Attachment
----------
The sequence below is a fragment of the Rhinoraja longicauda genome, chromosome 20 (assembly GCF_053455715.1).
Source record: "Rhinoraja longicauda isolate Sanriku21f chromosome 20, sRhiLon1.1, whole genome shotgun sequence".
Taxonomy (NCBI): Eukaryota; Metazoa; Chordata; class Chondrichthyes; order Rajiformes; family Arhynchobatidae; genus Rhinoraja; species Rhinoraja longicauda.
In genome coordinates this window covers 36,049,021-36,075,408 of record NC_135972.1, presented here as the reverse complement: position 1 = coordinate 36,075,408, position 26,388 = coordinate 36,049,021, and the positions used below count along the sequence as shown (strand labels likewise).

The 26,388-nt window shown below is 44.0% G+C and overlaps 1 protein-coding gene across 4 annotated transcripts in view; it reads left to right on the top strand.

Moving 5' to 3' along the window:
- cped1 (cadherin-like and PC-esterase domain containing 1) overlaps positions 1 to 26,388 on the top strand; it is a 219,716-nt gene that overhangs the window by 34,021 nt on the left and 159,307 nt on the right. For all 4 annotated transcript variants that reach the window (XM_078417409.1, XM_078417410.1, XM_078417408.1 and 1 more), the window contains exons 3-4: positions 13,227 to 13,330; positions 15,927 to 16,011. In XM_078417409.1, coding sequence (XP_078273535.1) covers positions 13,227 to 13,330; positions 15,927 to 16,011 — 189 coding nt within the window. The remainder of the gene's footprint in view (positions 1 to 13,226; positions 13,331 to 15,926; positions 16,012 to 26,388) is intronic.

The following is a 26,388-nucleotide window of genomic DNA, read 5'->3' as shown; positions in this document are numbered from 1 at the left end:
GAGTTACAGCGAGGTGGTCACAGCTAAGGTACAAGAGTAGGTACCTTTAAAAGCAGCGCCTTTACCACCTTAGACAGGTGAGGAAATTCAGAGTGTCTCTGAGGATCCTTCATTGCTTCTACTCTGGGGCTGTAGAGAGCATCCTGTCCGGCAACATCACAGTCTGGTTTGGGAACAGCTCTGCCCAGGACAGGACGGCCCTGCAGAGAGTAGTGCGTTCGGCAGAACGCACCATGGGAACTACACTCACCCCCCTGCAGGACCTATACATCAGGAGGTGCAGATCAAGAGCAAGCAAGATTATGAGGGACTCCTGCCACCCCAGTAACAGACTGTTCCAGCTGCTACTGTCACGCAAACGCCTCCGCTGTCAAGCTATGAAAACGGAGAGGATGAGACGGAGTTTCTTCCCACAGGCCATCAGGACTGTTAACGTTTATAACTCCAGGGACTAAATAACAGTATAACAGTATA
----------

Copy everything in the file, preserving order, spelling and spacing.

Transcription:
The sequence below is a fragment of the Rhinoraja longicauda genome, chromosome 20 (assembly GCF_053455715.1).
Source record: "Rhinoraja longicauda isolate Sanriku21f chromosome 20, sRhiLon1.1, whole genome shotgun sequence".
Taxonomy (NCBI): Eukaryota; Metazoa; Chordata; class Chondrichthyes; order Rajiformes; family Arhynchobatidae; genus Rhinoraja; species Rhinoraja longicauda.
In genome coordinates this window covers 36,049,021-36,075,408 of record NC_135972.1, presented here as the reverse complement: position 1 = coordinate 36,075,408, position 26,388 = coordinate 36,049,021, and the positions used below count along the sequence as shown (strand labels likewise).

The 26,388-nt window shown below is 44.0% G+C and overlaps 1 protein-coding gene across 4 annotated transcripts in view; it reads left to right on the top strand.

Moving 5' to 3' along the window:
- cped1 (cadherin-like and PC-esterase domain containing 1) overlaps positions 1 to 26,388 on the top strand; it is a 219,716-nt gene that overhangs the window by 34,021 nt on the left and 159,307 nt on the right. For all 4 annotated transcript variants that reach the window (XM_078417409.1, XM_078417410.1, XM_078417408.1 and 1 more), the window contains exons 3-4: positions 13,227 to 13,330; positions 15,927 to 16,011. In XM_078417409.1, coding sequence (XP_078273535.1) covers positions 13,227 to 13,330; positions 15,927 to 16,011 — 189 coding nt within the window. The remainder of the gene's footprint in view (positions 1 to 13,226; positions 13,331 to 15,926; positions 16,012 to 26,388) is intronic.

The following is a 26,388-nucleotide window of genomic DNA, read 5'->3' as shown; positions in this document are numbered from 1 at the left end:
GAGTTACAGCGAGGTGGTCACAGCTAAGGTACAAGAGTAGGTACCTTTAAAAGCAGCGCCTTTACCACCTTAGACAGGTGAGGAAATTCAGAGTGTCTCTGAGGATCCTTCATTGCTTCTACTCTGGGGCTGTAGAGAGCATCCTGTCCGGCAACATCACAGTCTGGTTTGGGAACAGCTCTGCCCAGGACAGGACGGCCCTGCAGAGAGTAGTGCGTTCGGCAGAACGCACCATGGGAACTACACTCACCCCCCTGCAGGACCTATACATCAGGAGGTGCAGATCAAGAGCAAGCAAGATTATGAGGGACTCCTGCCACCCCAGTAACAGACTGTTCCAGCTGCTACTGTCACGCAAACGCCTCCGCTGTCAAGCTATGAAAACGGAGAGGATGAGACGGAGTTTCTTCCCACAGGCCATCAGGACTGTTAACGTTTATAACTCCAGGGACTAAATAACAGTATAACAGTATA